Under the most common set of assumptions, it's D.
In A, the post will react exactly the force the horse pulls with until that force breaks the post, presumably after the rope breaks.
In B, the second horse is providing the same tension as the first horse, so it is equivalent to A.
In C, you have 2x the force, but you have 2x the rope, so the tension is the same. The post will react 2x the force, assuming it doesn't break.
I'm not sure why they've included this in a SolidWorks test.
i believe the FEA test also tests fundamentals of mechanical engineering
they have a few of these questions
Actually the answer is A, since you have the farmer and the horse pulling.
In B there is only one horse's force on the rope, so you have an acceleration
and C the farmer and two horses forces are split between two ropes, so you have a horse and 1/2 a farmer on each rope.
In B the two horses are pulling in each opposite direction. "Each horse pulls with the same force".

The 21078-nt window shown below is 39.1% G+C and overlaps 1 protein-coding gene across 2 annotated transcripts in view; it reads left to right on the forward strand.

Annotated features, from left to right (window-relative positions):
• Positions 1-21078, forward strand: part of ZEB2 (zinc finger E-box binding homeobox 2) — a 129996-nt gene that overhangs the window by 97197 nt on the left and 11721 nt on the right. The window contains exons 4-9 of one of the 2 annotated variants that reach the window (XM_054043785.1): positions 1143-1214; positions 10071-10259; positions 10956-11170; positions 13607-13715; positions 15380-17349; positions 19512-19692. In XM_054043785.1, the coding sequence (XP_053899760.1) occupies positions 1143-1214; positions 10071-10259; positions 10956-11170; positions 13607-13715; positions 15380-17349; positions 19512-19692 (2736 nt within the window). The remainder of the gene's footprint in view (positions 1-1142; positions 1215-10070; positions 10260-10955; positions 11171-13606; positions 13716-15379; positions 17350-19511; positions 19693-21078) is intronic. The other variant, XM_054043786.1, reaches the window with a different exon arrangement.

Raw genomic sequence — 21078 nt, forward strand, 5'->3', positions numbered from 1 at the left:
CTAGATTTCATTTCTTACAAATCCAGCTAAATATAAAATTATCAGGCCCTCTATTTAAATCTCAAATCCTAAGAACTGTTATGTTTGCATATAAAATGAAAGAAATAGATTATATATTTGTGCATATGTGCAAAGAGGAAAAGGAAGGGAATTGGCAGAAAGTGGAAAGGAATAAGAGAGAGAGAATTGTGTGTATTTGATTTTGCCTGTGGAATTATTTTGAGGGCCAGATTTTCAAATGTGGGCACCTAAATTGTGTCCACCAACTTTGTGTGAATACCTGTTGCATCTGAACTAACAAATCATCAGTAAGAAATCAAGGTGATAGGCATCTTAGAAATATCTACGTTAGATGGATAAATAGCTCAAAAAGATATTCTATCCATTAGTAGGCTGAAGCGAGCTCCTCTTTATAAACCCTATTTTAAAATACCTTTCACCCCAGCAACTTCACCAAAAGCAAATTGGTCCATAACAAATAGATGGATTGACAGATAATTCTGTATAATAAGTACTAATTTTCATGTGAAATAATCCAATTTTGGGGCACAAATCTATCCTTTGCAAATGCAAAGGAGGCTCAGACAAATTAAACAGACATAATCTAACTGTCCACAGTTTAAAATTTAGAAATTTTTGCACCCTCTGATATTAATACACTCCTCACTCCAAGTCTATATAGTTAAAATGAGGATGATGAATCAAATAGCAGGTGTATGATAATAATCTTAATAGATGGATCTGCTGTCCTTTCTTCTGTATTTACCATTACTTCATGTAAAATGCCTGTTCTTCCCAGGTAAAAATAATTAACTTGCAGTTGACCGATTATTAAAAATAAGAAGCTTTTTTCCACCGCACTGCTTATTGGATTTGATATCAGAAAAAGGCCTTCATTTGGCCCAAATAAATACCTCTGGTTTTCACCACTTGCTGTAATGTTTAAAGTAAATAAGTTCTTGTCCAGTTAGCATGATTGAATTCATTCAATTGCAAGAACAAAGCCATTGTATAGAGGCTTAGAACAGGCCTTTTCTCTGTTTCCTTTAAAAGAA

I go for B, where the rope is most likely to break.
Heh. Well, I did write, "under the most common set of assumptions". Here's why I think my assumptions are more plausible:
1. The Farmer's putative load path is through the horse's head, neck and body. Unless the farmer is pulling so hard that the horse has become suspended by the rope, the horse's hooves are reacting a far greater force than the farmer can provide. The farmer's force will be subtracted from the hoof reaction, but will not affect the force on the rope at all. If the horse is suspended by the rope and it's head, it's going to die, so the problem will be time-dependent.
2. Farmers don't pull horses, they drive them or guide them. You can't pull a horse.
3. The force of a farmer is negligible compared to the force of a horse.
4. Under your set of assumptions, B and C are not static.
5. I'm pretty sure the OP already put it in and it's correct.
Yes I agree completely that the most correct answer is D. I was just having some fun with the question because it is depicted or controlled poorly. Having the farmer included in the images introduces another variable, for which there is no information given.
Do the FBD for each case and it will become self-evident.